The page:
Run by street artists, Melbourne Street Art Tours offer a fascinating insight into the city’s famous street art scene

Contemporary art with an amazing view of Flinders Street

High above Melbourne on the seventh level of the Nicholas Building, the Blindside Gallery supports the city’s thriving, independent arts community. Over 25 exhibitions are hosted each year, with showcases open to the public five days a week. With stunning city views, the natural light beaming through open windows is a hidden extra.

ARC ONE Gallery

Banish thoughts of stuffy, traditional art. ARC ONE Gallery is a rotating gallery space featuring leading contemporary Australian works. Both solo exhibitions and dynamic group collaborations have filled the space in the past.

 

A world of flavours

Seamstress Restaurant and Bar

Clothes hang from the ceiling at Seamstress’ upstairs cocktail bar, because if anything, they’re committed to the theme. The multi-level venue houses a dining room, cocktail bar, mellow basement bar and compact cafe. Spend the afternoon and evening traversing the Seamstress’ levels.

A cocktail and a bottle of whiskey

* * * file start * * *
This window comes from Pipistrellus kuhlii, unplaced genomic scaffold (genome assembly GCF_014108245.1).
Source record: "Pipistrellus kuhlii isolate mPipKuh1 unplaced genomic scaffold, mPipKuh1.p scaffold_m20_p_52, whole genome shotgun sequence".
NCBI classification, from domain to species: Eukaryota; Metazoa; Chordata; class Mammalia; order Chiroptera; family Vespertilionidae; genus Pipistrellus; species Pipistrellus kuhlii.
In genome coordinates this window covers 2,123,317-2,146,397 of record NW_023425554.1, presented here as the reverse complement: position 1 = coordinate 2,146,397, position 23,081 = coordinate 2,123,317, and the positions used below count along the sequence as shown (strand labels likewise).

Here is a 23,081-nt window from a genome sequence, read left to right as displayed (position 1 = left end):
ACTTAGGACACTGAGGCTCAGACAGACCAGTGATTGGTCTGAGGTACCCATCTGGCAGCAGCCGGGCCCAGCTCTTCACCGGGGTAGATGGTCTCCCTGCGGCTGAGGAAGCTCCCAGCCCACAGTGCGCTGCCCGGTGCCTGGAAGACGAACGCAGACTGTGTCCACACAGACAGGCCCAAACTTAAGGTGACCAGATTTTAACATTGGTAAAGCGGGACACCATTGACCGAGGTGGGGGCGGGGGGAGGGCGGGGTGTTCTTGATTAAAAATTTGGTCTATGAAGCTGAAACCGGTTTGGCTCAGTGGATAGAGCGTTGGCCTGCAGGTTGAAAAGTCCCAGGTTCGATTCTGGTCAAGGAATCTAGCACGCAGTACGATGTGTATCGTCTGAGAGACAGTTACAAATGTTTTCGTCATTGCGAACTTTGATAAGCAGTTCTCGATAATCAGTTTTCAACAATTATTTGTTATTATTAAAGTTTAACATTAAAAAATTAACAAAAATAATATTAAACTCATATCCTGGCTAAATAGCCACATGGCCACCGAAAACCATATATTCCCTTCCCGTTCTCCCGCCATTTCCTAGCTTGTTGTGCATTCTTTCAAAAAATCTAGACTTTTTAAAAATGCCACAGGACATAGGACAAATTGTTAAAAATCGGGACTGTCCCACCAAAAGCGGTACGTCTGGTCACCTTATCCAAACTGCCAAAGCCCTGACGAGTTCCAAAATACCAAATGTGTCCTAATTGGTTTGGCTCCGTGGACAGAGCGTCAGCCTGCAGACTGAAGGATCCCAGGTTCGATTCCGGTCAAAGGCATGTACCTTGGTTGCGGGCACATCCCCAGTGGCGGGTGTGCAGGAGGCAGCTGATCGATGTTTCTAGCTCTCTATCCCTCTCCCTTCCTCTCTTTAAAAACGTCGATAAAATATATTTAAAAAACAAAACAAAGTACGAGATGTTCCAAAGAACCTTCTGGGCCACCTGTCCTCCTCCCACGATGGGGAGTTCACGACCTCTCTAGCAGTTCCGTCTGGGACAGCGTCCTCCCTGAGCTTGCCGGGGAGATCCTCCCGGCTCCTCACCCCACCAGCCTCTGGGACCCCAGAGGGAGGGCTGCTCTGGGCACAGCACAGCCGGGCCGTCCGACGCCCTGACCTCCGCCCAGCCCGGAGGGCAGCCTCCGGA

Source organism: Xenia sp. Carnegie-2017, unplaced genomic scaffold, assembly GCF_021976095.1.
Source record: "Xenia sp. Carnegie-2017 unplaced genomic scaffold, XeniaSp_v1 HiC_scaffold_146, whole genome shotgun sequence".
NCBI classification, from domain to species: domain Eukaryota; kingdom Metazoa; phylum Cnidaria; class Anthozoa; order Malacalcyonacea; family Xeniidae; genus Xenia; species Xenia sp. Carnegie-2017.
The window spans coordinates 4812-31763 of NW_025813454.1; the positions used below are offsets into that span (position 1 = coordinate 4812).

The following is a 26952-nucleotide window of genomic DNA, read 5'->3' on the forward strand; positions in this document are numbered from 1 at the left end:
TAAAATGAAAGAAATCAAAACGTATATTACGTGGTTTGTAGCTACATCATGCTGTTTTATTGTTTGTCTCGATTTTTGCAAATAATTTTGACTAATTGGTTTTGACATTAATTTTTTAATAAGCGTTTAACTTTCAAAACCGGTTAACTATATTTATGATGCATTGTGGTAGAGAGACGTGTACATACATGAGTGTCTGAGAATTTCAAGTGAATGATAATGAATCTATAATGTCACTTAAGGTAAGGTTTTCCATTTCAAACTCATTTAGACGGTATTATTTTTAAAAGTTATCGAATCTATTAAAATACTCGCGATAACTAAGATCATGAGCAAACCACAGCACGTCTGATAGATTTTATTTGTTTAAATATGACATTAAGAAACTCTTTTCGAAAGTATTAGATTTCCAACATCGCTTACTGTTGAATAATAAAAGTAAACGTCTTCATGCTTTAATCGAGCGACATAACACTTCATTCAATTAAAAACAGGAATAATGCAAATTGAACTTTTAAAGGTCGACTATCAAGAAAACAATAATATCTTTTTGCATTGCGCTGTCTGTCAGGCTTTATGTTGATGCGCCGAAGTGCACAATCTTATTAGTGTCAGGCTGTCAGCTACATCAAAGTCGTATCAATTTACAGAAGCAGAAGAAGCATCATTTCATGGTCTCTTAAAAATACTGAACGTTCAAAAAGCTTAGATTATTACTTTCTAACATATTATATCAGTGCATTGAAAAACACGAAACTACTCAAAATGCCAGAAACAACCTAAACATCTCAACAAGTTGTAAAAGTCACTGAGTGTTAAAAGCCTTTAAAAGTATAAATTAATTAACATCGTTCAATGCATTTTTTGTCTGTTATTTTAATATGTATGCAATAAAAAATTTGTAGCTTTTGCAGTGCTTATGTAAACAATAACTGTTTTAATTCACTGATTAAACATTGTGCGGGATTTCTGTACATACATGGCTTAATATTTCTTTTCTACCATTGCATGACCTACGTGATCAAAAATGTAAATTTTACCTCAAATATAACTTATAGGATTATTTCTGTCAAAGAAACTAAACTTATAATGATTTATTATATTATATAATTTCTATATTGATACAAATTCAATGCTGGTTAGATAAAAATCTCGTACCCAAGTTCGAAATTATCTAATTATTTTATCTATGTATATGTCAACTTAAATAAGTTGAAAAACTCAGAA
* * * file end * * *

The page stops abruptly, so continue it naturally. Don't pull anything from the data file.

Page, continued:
Cocktails at Seamstress Bar

The French Brasserie

If it’s classic French you’re after, it’s classic French you will receive at The French Brasserie. A relaxed, luxury restaurant on Malthouse Lane, find the likes of minute steak, bouillabaisse and cassoulet on the menu. A generous wine list accompanies friendly service. If you’re feeling indecisive, the five-course degustation menu is never a miss.

HiHou

An intimate space meets impeccably executed dishes at HiHou. The tapas-style menu is best for sharing, while the extensive drinks selection covers hot shochu, sake, plum wine, cocktails and Japanese beer and whisky.

Seek out more at A foodie’s guide to Flinders Lane and Melbourne’s delicious hidden eateries.

Get cosy in hidden bars

Glamp Cocktail Bar

A two-level venue with a fully-serviced restaurant and indoor ‘glamping’ tent, Glamp Cocktail Bar has it all. Savouring African-inspired cuisine at downstairs Polepole Bar is a clever choice, but if you’re gunning for the cocktail lounge, try the savoury cigars. Rich, herbed fillings are rolled in Tunisian brick pastry and flavoured with edible ash. There’s a small wine and spirits list along with cocktails.